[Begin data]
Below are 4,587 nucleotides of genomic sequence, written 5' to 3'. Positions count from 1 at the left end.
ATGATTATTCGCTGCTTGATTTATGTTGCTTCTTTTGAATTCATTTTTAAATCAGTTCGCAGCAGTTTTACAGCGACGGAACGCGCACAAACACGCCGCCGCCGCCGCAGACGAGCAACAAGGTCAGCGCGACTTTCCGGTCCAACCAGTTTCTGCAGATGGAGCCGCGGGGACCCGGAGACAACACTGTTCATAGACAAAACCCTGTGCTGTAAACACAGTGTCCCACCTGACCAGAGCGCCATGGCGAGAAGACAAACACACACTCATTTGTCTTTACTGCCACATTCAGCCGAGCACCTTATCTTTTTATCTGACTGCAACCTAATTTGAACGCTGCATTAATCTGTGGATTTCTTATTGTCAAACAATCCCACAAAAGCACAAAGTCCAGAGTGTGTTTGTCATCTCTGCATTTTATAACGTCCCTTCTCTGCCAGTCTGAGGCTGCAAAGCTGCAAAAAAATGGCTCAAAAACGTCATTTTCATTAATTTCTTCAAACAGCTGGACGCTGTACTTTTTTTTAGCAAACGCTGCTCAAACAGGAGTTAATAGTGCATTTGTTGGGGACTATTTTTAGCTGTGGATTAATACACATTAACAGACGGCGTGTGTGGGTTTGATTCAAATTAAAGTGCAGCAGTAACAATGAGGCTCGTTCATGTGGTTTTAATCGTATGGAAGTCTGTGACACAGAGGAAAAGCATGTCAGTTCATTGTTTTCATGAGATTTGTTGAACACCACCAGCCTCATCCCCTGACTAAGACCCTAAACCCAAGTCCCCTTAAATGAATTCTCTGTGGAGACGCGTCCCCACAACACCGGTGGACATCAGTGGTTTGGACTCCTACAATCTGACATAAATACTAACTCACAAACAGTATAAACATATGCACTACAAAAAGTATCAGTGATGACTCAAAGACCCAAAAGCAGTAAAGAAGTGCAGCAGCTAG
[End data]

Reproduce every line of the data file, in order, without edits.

Below are 4,587 nucleotides of genomic sequence, written 5' to 3'. Positions count from 1 at the left end.
ATGATTATTCGCTGCTTGATTTATGTTGCTTCTTTTGAATTCATTTTTAAATCAGTTCGCAGCAGTTTTACAGCGACGGAACGCGCACAAACACGCCGCCGCCGCCGCAGACGAGCAACAAGGTCAGCGCGACTTTCCGGTCCAACCAGTTTCTGCAGATGGAGCCGCGGGGACCCGGAGACAACACTGTTCATAGACAAAACCCTGTGCTGTAAACACAGTGTCCCACCTGACCAGAGCGCCATGGCGAGAAGACAAACACACACTCATTTGTCTTTACTGCCACATTCAGCCGAGCACCTTATCTTTTTATCTGACTGCAACCTAATTTGAACGCTGCATTAATCTGTGGATTTCTTATTGTCAAACAATCCCACAAAAGCACAAAGTCCAGAGTGTGTTTGTCATCTCTGCATTTTATAACGTCCCTTCTCTGCCAGTCTGAGGCTGCAAAGCTGCAAAAAAATGGCTCAAAAACGTCATTTTCATTAATTTCTTCAAACAGCTGGACGCTGTACTTTTTTTTAGCAAACGCTGCTCAAACAGGAGTTAATAGTGCATTTGTTGGGGACTATTTTTAGCTGTGGATTAATACACATTAACAGACGGCGTGTGTGGGTTTGATTCAAATTAAAGTGCAGCAGTAACAATGAGGCTCGTTCATGTGGTTTTAATCGTATGGAAGTCTGTGACACAGAGGAAAAGCATGTCAGTTCATTGTTTTCATGAGATTTGTTGAACACCACCAGCCTCATCCCCTGACTAAGACCCTAAACCCAAGTCCCCTTAAATGAATTCTCTGTGGAGACGCGTCCCCACAACACCGGTGGACATCAGTGGTTTGGACTCCTACAATCTGACATAAATACTAACTCACAAACAGTATAAACATATGCACTACAAAAAGTATCAGTGATGACTCAAAGACCCAAAAGCAGTAAAGAAGTGCAGCAGCTAG